Model Railroad Design Blog

The Case For Only ONE Peninsula

  The shortest distance between two points is a straight line.  Of more importance, from a railroad’s point of view,  it’s generally the cheapest.  As modelers, we have a disconnect between how the real world looks and the harsh reality that our railroads are located in rooms that dictate that all too frequently we hit…


Easier Curved Fascias

When it comes time to actually build their layouts, one of the most frequent questions I get from my clients is, how do I create curved fascias?  Good question.  Fortunately, there is a dedicated product that provides an easy solution, bendable MDF.  This is available from woodworking suppliers such as Rockler at a reasonable cost….


Model Railroad Bench Work Footprints

Selecting the appropriate bench work footprint for your model railroad design is one of the most important design decisions you’ll ever make.  As with all things, there are pros and cons with each available option.  The key is to know which factors come into play so that you can make an informed decision as to…


Preparing Your Train Room

One of the most common questions I get from clients is a request for tips on the best way to prepare a room for a future layout. Lighting (hint: you need a LOT!) I’m putting this first simply because it’s the subject area where folks most commonly shoot themselves in the foot.  It’s a safe…


Working Structures Into Your Design

You’ll get a much more cohesive look if you complete your design first, and then purchase your structures as opposed to vice versa.   When starting a design for a customer, it’s fairly common to hear something along the lines of, “Oh, by the way, over the years I’ve been accumulating a number of structure…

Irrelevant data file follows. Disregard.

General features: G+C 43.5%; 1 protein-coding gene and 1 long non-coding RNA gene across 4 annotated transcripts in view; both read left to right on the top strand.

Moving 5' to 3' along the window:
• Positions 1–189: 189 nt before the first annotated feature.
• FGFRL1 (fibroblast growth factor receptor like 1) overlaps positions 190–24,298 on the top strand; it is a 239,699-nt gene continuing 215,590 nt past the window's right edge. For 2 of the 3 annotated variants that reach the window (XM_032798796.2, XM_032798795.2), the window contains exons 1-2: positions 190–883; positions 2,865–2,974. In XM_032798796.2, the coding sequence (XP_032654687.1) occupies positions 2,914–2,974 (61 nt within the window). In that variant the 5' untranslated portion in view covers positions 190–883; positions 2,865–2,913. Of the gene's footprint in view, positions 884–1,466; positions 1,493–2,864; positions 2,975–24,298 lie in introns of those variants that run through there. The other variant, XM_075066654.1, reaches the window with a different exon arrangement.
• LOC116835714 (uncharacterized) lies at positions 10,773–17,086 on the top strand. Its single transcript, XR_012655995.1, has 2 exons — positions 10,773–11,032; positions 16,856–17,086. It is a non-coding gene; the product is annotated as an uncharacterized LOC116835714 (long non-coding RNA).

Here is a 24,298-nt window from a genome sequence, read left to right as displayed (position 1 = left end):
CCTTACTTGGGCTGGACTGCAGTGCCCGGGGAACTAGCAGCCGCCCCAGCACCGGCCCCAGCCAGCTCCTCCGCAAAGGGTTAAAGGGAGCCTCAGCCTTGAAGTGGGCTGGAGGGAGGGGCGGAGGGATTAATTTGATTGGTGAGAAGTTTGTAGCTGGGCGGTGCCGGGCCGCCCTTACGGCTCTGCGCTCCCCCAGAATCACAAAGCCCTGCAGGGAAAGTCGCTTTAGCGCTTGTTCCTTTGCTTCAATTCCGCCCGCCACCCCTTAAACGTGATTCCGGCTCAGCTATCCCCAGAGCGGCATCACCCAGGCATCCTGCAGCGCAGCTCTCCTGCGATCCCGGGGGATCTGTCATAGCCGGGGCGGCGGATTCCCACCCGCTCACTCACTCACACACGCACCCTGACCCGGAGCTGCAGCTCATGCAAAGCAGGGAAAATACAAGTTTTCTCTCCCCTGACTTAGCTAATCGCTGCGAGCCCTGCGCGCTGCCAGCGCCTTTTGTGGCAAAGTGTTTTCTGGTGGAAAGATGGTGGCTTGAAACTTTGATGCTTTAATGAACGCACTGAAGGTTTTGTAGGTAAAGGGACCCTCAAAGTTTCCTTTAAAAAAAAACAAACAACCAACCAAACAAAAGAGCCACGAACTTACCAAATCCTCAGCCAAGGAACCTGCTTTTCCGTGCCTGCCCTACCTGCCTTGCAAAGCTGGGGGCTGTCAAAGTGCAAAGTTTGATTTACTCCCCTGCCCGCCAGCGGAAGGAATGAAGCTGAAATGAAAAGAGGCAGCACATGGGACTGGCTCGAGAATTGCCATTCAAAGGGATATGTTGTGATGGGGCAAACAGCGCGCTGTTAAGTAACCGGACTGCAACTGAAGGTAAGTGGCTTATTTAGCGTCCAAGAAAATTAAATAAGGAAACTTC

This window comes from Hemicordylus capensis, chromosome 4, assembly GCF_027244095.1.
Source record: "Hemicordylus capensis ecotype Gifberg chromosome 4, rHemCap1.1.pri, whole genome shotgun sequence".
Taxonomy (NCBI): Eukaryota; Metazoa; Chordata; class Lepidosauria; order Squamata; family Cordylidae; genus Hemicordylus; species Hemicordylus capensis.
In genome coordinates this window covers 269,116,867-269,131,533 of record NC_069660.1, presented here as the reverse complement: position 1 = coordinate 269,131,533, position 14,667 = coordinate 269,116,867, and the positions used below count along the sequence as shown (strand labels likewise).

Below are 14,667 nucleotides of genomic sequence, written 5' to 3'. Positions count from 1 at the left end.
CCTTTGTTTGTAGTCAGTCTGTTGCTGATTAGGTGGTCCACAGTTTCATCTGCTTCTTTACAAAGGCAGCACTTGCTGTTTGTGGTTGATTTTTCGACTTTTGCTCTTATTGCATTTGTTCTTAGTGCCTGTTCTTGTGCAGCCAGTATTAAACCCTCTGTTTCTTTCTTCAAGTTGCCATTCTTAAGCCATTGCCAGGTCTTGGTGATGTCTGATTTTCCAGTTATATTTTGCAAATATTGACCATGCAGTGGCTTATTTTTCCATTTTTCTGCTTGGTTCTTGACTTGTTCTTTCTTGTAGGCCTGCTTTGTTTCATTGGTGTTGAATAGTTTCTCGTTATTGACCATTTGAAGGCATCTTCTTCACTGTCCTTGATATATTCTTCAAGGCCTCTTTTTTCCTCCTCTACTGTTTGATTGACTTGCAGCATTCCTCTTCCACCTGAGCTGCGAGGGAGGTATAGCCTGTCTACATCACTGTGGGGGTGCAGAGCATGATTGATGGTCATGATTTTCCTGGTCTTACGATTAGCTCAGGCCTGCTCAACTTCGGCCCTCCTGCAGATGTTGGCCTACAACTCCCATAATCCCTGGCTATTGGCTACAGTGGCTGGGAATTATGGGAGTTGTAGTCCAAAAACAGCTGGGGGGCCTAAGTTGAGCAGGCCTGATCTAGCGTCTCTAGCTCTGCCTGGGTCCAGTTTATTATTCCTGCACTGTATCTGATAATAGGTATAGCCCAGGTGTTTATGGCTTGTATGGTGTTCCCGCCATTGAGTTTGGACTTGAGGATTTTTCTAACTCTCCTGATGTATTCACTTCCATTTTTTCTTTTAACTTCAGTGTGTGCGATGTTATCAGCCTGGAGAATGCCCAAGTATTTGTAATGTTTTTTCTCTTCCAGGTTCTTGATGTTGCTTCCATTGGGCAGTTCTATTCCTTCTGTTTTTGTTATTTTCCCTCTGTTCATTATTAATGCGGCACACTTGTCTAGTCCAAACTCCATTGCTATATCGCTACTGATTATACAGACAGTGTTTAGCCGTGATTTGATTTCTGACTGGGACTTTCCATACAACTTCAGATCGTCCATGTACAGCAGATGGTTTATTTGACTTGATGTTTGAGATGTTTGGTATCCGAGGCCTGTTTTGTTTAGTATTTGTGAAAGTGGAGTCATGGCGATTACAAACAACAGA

Making Model Railroad Design Features “Pay Their Freight”

  As we take a design from the conceptual to detail stage, foremost in our mind should be the realization that what we draw WE must build.   What may take a few passes of pencil on paper to draw, may take quite a while to construct.   There should be a direct relationship between the amount…


Three Common Construction Errors

Here are three common construction mistakes that will bite you in the rear if you aren’t careful.  I’ve made all of them.  Most of the other modelers I come in contact with have made all of them. Parallel Track Spacing In HO scale, a parallel track spacing of two inches is the norm (one inch in…


Planning For Success in N Scale

  In the past several years I’ve noticed a trend in the scale my customers select for their layouts.  N scale now accounts for almost half of the projects I see.  What is even more interesting is that most of these individuals are in their sixties, seventies, and even eighties. N scale has a lot…


Layout Planning, Covering All of the Bases

  When the term “layout planning” is thrown out, the image that pops into most people’s mind is a track plan with a sidebar that delineates turnout size, curve radius, and track locations.  That’s not the overall “layout plan”, it’s only the design, the technical drawing, the track plan, it’s not the overall plan for…


Should You Double Deck?

  When you look at a developing model railroad design it should be from the perspective of having the blinders off and being crystal clear as to what it entails to build, maintain, and interact with.   Only when you can say with total confidence that you know exactly what you’re getting into, the good, the…